Di Jennings


During their short creative partnership, the in-your-face style of designers Di Jennings and Kerrie Hughes made an indelible impact on high fashion of the late 1970s and early 80s. "You could not ignore a woman in a Svelt dress," laughs Di, reflecting on a time that she still holds dear.

Bordering at times on outrageous, Svelt’s theatrical statements reflected the radical 'second wave' feminism. Women were getting hold of the idea that they could be who they wanted to be, wear what they wanted to wear – be it dungarees or an over-the-top designer outfit. 

A Svelt ensemble from 1981. This work is licensed under a Creative Commons Attribution-NonCommercial-ShareAlike 3.0 New Zealand License.

Former TV presenter and Svelt client Judith Fyfe has fond memories of wearing their outfits on air. "Svelt was a New Zealand fashion milestone that went where absolutely no one else did," she says, adding that she still has a couple of their outfits tucked away. "I kept them because I always thought that they were important. I considered that they were works of art that would in time become exhibits."

Di recalls the sheer joy of setting up their first boutique in Upper Cuba Street at the heart of the capital’s creative precinct. It was the highlight of a career that has taken her from the world of high fashion, through wearable art, to her current role in creative community development. There is some confusion about the spelling of the label. Was it Svelte or Svelt? Di quickly clears this up. "It was Svelte, but it actually changed because the person who designed our labels got the spelling wrong. We had to go without an 'e' for a while!"

These days Di is based in Raglan and she and Kerrie Hughes, (now in Lower Hutt after a successful career in London), are still the best of friends. "Kerrie and I were a great combination," she says. "We were young and passionate and we definitely had different styles but it meant that our shop covered an amazing array of looks."

"I think what we had in common was that we both loved going for broke. We didn’t have a design philosophy as such; we were just having a whole lot of fun being as creative as we could and being inspired by one another. If one did something incredibly fabulous, the other would have to match it – we spurred each other on."

Together they created fashion shows that gathered a bit of a cult following in Wellington. Di remembers herself as the organiser and loved inviting artists, musicians and dancers to get together and create an event that took on a life of its own. In some ways it was a precursor to wearable art shows – a field that she has been, and is still to some extent, involved in. At the time Di was the only Pākehā living in an all-Māori household. "I was influenced by all these fabulous gay Māori political radicals, going to their marae and all sorts of things."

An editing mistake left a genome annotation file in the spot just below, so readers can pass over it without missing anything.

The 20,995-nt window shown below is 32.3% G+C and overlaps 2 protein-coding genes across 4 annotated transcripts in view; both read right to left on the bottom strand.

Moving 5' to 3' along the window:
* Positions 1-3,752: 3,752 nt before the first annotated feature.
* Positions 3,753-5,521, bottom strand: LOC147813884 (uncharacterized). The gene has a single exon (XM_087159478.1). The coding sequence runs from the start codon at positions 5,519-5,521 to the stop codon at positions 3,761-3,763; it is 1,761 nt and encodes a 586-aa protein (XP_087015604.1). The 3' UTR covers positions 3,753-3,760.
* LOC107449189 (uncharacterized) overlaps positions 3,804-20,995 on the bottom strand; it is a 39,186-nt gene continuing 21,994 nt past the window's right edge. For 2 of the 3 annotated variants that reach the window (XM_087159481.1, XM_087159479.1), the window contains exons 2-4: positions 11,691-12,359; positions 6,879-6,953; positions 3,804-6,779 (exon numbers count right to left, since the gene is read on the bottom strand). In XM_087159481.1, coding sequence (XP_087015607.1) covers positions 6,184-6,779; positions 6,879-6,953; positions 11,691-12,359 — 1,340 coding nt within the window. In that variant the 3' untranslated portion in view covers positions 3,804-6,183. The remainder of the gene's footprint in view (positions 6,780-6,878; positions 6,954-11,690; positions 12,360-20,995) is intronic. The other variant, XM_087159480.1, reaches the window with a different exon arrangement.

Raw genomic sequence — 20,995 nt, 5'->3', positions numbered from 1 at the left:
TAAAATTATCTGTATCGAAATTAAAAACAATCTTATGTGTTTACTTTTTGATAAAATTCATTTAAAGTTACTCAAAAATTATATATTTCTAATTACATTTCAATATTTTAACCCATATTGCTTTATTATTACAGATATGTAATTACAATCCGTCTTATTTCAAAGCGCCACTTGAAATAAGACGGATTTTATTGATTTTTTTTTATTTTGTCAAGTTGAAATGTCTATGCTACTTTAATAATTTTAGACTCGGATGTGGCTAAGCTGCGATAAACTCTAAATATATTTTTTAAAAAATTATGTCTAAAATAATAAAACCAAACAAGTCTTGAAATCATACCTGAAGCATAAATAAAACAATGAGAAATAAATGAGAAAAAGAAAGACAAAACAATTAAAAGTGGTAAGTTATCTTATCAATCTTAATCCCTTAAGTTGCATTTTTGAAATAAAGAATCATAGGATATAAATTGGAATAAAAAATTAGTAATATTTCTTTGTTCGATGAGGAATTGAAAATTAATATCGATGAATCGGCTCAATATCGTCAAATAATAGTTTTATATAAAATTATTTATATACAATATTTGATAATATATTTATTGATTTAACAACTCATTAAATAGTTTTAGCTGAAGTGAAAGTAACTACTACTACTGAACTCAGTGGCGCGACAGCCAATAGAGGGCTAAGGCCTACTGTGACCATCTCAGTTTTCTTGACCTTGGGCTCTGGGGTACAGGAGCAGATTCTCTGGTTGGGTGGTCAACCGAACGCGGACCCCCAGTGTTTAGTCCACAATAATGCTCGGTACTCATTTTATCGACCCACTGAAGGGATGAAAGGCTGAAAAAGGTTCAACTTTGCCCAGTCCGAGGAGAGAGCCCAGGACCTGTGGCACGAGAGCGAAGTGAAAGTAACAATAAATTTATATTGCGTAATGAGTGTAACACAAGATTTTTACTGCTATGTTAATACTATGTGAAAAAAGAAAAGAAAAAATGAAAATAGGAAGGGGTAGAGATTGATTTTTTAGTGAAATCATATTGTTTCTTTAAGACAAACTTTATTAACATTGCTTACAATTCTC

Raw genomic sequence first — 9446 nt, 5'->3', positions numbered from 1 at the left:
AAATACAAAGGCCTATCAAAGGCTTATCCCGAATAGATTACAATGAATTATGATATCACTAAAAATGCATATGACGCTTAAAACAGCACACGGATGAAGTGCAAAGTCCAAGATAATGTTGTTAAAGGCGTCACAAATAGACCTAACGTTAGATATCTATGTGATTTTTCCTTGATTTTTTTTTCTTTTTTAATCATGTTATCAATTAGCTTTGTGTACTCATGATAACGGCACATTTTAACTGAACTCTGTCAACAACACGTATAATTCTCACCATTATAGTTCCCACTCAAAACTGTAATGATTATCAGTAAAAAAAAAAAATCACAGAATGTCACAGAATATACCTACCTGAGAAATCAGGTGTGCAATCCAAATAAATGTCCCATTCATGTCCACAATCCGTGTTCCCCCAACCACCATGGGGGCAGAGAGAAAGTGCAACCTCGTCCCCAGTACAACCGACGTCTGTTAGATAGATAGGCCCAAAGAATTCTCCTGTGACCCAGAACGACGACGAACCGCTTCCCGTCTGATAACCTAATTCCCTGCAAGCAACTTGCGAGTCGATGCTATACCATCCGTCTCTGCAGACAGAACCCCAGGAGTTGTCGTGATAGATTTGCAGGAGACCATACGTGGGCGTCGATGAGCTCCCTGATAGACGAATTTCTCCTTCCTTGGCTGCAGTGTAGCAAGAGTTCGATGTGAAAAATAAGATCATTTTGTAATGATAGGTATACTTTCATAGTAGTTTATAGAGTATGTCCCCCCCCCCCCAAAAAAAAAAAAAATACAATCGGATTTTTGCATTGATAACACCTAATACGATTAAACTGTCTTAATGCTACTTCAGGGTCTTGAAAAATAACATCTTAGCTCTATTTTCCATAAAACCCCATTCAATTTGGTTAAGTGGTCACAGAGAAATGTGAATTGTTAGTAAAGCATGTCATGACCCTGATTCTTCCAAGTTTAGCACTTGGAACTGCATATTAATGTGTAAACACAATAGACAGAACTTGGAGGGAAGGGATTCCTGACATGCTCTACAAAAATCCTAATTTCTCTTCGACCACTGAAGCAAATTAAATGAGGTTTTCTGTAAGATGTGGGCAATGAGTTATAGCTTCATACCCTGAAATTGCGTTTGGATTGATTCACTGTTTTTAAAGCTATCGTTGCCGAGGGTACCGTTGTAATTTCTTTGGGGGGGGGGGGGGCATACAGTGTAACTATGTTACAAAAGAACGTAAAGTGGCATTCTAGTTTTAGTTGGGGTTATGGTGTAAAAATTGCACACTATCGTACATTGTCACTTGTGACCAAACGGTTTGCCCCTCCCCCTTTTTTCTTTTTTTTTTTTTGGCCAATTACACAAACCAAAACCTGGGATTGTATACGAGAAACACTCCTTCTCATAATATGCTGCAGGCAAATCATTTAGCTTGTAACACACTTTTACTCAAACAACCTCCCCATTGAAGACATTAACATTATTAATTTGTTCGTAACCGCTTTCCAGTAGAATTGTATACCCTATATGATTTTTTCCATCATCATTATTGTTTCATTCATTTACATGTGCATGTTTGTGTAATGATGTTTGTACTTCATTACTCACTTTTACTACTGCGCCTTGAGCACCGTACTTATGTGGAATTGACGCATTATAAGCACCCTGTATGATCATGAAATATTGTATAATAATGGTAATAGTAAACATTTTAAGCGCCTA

Hiria Tumoana modelling a Svelt design in Cuba Street, Wellington. Photo by The Evening Post, 5 December 1981, courtesy of Alexander Turnbull Library, EP/1981/3947. Copyright unknown.

It gave her an edge that would herald a significant turning point in New Zealand design. "I don’t know if we were the first," Di recalls, "but we were certainly one of the first Pakeha designers to experiment with Māori and Polynesian designs." The first thing she made that had a Māori style was, she says, completely unconscious. “I just started playing with geometrics and black and white and some tassels. I took this thing home and one of my flatmates said to me, 'God Di, you’re a walking marae!' After that it did become more conscious."

She also counts strong union women and feminists amongst her friends at the time. "Looking back, creating such bold clothes says something about my politics. I feel that was probably the case even if it was unconscious. I’ve always been quite a political being." Di was born in Surrey, just outside London, in 1952. The family immigrated to Australia when she was 11 and spent her teenage years in Sydney.

"My mum was a fantastic sewer and made a lot of our clothes. As the youngest of three girls most of my clothes were hand-me-downs from my sisters, but Mum did make us some special things for weddings and occasions. I can remember every detail of those clothes. “In my early teen years I started to want to wear what I wanted to wear, so I’d design stuff and Mum would sew it up for me."